Keywords: Cysticercosis, neurocysticercosis, Qatar, seizure, taeniasis


How to cite this article:
Al-Shokri SD, Danjuma MI, Chaudhary HA, Abubeker IY, Elzouki AN. Phenotypic characteristics and diagnostic outcomes of patients presenting with and without seizure-related neurocysticercosis: A cross-sectional analysis of tertiary hospital episodes in Qatar (2015–2018). Libyan J Med Sci 2019;3:73-6

How to cite this URL:
Al-Shokri SD, Danjuma MI, Chaudhary HA, Abubeker IY, Elzouki AN. Phenotypic characteristics and diagnostic outcomes of patients presenting with and without seizure-related neurocysticercosis: A cross-sectional analysis of tertiary hospital episodes in Qatar (2015–2018). Libyan J Med Sci [serial online] 2019 [cited 2019 Nov 13];3:73-6. Available from: http://www.ljmsonline.com/text.asp?2019/3/3/73/269224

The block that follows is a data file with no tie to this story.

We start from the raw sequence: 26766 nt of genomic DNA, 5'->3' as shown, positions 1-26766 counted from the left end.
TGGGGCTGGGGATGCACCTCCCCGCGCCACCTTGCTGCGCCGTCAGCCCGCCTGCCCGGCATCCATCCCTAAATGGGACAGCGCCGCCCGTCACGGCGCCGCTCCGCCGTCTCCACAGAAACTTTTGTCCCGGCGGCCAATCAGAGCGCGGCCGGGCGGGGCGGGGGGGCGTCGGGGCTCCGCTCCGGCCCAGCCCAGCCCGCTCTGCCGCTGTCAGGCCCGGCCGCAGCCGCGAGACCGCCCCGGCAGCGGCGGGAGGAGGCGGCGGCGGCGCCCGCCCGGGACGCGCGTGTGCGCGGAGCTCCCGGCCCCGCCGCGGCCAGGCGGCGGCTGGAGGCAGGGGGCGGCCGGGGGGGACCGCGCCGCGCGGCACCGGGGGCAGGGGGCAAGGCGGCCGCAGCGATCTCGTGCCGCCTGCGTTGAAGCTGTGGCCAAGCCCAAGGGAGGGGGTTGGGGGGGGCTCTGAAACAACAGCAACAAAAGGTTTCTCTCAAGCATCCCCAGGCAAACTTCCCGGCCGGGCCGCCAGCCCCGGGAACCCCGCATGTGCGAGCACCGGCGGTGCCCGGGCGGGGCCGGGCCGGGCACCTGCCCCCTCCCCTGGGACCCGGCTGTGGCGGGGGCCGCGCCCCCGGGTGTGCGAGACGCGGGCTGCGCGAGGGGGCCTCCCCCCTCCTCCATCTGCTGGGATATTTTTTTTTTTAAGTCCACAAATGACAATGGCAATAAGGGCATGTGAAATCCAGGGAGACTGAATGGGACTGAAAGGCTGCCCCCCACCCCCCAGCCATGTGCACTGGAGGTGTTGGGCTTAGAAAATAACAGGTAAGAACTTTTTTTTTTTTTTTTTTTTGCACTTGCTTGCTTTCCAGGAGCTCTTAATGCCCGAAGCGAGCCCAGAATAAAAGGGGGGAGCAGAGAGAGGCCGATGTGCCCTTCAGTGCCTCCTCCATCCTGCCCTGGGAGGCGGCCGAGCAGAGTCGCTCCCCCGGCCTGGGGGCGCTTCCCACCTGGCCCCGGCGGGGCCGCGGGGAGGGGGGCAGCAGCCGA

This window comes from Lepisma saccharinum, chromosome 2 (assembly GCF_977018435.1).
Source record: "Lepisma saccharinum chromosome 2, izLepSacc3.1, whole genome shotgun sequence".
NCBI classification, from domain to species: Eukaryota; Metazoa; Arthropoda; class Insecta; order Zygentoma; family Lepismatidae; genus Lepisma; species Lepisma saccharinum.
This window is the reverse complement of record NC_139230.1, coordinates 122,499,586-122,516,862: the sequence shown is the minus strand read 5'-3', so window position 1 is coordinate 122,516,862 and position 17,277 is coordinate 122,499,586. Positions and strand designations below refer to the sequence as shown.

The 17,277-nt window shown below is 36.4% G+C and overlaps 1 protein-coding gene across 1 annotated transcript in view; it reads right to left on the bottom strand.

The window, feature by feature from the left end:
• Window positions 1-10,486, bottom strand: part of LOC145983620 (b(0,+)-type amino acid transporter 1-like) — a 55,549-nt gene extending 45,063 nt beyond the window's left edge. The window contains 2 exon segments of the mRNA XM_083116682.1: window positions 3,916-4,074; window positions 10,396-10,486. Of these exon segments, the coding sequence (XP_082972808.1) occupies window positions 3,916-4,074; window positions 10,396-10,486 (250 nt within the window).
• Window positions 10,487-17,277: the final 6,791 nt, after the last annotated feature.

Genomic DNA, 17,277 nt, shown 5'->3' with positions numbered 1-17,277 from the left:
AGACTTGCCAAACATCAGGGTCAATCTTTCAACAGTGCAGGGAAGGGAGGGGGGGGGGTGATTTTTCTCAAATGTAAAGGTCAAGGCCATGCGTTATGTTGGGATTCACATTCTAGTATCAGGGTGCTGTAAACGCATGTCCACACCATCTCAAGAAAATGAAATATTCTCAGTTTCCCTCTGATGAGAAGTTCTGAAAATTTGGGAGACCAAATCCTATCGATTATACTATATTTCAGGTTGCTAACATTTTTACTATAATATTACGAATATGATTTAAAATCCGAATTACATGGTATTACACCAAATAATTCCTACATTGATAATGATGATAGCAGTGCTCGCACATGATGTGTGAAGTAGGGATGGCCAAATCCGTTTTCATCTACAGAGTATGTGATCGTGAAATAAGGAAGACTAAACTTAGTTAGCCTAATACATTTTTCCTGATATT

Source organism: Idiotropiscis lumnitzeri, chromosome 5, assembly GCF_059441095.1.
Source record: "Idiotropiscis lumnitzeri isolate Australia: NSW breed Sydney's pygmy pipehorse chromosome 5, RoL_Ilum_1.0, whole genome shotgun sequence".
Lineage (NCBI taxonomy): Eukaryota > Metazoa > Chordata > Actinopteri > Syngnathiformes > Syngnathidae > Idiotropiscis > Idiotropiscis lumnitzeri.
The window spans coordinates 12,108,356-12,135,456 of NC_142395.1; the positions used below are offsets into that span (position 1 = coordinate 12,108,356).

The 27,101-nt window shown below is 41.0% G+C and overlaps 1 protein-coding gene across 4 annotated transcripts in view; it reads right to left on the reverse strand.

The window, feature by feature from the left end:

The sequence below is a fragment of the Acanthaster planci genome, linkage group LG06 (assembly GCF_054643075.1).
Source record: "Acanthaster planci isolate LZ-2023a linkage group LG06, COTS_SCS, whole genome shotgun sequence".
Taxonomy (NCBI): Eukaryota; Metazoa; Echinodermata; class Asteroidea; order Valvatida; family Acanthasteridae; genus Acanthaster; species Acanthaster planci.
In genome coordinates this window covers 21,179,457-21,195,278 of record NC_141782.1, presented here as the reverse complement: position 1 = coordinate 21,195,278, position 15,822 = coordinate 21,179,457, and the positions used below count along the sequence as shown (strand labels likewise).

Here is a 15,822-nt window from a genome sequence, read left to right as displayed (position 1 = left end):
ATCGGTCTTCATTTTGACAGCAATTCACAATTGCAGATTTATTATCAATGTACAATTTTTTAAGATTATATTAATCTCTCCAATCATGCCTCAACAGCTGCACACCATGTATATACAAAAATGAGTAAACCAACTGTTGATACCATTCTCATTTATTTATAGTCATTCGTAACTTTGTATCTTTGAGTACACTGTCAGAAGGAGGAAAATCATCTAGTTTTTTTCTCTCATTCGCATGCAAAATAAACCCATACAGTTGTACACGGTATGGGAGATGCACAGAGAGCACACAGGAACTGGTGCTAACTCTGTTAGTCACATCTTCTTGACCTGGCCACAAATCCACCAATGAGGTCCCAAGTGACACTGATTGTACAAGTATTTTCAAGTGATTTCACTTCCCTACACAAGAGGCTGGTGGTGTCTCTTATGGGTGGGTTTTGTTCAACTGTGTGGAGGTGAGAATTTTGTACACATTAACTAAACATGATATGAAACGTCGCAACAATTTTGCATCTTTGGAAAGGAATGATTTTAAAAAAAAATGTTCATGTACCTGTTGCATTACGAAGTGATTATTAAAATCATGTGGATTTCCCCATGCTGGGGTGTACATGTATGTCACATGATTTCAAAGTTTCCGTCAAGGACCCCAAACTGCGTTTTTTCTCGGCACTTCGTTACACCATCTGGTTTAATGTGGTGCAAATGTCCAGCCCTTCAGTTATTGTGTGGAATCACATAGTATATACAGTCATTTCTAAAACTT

Introduction Top


Taeniasis is a zoonotic disease caused by Taenia saginata and Taenia solium in humans which are the definitive hosts and cysticercosis in their intermediate hosts which are cattle and pigs, respectively.[1] Accidental ingestion of T. solium eggs could lead to the acquisition of cysticerci and their migration to the central nervous system causing neurocysticercosis (NCC).[2],[3] Although rare worldwide, NCC is common in the tropics and subtropics, especially resource-poor settings. Notable among these include the Indian subcontinent, Latin America, and Africa. NCC, although asymptomatic in most cases, is the leading cause of acquired seizure disorder in areas with high endemicity. The Bustos et al.[2] criteria represent the first comprehensive attempt at standardizing the diagnosis of NCC. As a diagnostic tool, it incorporates radiological, histopathological, serological, clinical, and epidemiological features of NCC. However, it is pertinent to note that NCC still remains a clinical and radiological diagnosis. Further revisions and recommendations have been incorporated in the recently issued practice guidelines for NCC.[3]